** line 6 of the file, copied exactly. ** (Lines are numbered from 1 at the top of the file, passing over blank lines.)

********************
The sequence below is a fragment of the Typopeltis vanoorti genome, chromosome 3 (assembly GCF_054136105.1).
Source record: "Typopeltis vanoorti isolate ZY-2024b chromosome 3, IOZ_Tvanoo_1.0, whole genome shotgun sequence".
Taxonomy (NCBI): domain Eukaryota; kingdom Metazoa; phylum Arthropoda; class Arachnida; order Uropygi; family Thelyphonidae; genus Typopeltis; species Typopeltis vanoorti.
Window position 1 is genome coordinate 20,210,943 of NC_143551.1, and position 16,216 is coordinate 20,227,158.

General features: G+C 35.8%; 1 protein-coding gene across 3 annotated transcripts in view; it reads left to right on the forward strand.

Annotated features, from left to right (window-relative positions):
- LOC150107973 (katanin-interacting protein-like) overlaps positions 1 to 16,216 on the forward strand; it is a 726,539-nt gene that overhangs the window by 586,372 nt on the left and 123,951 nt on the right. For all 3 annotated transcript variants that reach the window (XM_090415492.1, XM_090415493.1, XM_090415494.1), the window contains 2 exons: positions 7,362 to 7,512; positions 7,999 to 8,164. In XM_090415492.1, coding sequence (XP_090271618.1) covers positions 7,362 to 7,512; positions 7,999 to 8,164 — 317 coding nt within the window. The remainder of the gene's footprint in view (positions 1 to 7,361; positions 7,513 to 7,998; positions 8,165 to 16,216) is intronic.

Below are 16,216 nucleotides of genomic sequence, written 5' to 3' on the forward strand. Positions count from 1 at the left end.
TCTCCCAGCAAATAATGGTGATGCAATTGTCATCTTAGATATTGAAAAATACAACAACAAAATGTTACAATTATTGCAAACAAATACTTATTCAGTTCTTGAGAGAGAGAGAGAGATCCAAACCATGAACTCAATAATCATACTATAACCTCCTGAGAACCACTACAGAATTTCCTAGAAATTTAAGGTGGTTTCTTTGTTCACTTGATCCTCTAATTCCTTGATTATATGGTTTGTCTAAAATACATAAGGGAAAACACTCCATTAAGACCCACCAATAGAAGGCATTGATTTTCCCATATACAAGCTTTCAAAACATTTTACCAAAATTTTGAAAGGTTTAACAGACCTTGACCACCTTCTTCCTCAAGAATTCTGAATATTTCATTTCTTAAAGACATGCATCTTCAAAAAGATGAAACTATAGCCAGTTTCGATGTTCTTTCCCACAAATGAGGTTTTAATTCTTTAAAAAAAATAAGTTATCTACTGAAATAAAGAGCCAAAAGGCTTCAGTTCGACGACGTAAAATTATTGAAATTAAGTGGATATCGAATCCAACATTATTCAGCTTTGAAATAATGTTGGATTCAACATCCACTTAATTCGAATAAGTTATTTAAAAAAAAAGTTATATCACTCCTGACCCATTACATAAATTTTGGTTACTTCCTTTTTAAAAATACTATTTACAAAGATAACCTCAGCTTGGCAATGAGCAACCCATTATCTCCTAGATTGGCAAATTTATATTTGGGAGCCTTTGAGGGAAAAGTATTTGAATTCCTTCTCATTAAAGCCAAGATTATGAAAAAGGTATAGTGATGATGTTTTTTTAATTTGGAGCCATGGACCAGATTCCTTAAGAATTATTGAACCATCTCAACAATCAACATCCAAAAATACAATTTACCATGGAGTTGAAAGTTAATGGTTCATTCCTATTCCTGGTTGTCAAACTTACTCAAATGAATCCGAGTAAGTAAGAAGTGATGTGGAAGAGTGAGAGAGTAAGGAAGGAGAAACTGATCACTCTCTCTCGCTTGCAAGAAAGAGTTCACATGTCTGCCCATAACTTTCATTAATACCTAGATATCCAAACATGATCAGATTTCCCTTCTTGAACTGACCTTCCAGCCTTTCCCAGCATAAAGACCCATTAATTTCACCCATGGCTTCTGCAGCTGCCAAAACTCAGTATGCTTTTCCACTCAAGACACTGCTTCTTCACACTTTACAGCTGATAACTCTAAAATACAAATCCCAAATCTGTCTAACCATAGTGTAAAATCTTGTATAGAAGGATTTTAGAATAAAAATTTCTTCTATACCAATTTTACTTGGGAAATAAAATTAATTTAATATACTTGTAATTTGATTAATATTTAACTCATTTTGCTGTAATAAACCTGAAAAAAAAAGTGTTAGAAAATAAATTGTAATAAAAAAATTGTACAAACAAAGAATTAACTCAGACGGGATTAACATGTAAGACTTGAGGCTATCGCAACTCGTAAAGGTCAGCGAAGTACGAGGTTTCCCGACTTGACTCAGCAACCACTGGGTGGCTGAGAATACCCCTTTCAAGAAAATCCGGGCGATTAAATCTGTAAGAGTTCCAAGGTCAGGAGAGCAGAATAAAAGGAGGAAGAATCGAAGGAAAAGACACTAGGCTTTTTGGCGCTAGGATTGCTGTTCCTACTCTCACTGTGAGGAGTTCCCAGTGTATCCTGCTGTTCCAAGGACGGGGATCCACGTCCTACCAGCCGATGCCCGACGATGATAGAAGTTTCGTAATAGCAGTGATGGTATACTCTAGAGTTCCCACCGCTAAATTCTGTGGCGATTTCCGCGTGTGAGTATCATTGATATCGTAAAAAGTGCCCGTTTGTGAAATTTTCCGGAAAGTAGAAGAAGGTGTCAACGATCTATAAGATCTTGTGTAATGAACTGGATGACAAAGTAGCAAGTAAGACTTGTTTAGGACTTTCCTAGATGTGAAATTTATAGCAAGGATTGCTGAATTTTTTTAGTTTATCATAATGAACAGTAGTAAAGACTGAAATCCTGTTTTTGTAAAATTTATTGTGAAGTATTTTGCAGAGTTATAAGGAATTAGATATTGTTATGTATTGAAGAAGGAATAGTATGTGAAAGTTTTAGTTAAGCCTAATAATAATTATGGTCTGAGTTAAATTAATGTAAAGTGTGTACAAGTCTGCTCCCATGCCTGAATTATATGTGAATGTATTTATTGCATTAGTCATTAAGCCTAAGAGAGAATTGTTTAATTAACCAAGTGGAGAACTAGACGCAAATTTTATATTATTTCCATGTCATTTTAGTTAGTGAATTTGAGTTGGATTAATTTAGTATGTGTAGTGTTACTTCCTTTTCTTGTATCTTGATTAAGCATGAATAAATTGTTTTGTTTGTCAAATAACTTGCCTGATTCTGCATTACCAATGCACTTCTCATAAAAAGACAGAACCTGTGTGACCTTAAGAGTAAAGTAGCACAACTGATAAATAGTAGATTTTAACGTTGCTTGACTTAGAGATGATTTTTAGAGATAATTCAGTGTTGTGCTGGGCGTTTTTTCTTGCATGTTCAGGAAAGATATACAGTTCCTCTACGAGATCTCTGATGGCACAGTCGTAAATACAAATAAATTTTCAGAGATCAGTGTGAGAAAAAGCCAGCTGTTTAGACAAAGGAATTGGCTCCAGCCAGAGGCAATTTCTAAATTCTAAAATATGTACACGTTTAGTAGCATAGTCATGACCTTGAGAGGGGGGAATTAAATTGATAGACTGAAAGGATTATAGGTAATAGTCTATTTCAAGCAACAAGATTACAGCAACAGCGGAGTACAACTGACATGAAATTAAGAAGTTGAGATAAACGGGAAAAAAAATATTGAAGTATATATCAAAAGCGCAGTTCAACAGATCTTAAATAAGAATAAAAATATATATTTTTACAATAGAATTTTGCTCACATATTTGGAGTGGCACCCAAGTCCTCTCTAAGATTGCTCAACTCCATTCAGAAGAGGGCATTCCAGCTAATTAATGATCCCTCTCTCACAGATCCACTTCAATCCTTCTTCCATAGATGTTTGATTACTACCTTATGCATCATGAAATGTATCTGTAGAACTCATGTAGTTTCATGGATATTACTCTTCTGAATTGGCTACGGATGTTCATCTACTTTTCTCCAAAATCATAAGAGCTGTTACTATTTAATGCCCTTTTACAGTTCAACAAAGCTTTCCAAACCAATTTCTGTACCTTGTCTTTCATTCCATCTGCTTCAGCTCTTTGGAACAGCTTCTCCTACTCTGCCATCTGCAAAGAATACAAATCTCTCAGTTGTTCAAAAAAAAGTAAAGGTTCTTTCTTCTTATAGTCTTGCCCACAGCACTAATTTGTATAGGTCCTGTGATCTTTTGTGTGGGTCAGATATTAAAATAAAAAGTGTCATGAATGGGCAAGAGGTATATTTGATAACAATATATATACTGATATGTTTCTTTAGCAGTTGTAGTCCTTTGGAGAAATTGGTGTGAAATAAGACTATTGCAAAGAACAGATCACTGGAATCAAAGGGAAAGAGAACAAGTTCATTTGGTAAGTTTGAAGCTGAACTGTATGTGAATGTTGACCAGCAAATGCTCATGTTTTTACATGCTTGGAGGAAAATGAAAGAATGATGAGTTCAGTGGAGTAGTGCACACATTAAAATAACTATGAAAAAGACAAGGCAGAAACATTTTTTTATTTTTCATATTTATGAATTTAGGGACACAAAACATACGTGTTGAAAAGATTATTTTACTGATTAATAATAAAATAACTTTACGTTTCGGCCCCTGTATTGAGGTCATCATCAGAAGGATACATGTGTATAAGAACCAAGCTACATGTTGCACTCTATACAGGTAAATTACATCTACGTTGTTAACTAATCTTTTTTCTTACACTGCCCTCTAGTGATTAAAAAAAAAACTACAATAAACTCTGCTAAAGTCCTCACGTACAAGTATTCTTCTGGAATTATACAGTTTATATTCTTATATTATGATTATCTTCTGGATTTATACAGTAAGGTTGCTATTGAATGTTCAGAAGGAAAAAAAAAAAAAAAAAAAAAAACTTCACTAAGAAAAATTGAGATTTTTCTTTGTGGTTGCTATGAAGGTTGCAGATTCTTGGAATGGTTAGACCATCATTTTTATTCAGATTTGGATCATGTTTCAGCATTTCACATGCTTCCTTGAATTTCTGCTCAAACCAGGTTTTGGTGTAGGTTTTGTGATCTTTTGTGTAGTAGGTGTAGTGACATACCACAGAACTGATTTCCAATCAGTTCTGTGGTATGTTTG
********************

Annotated features, from left to right (window-relative positions):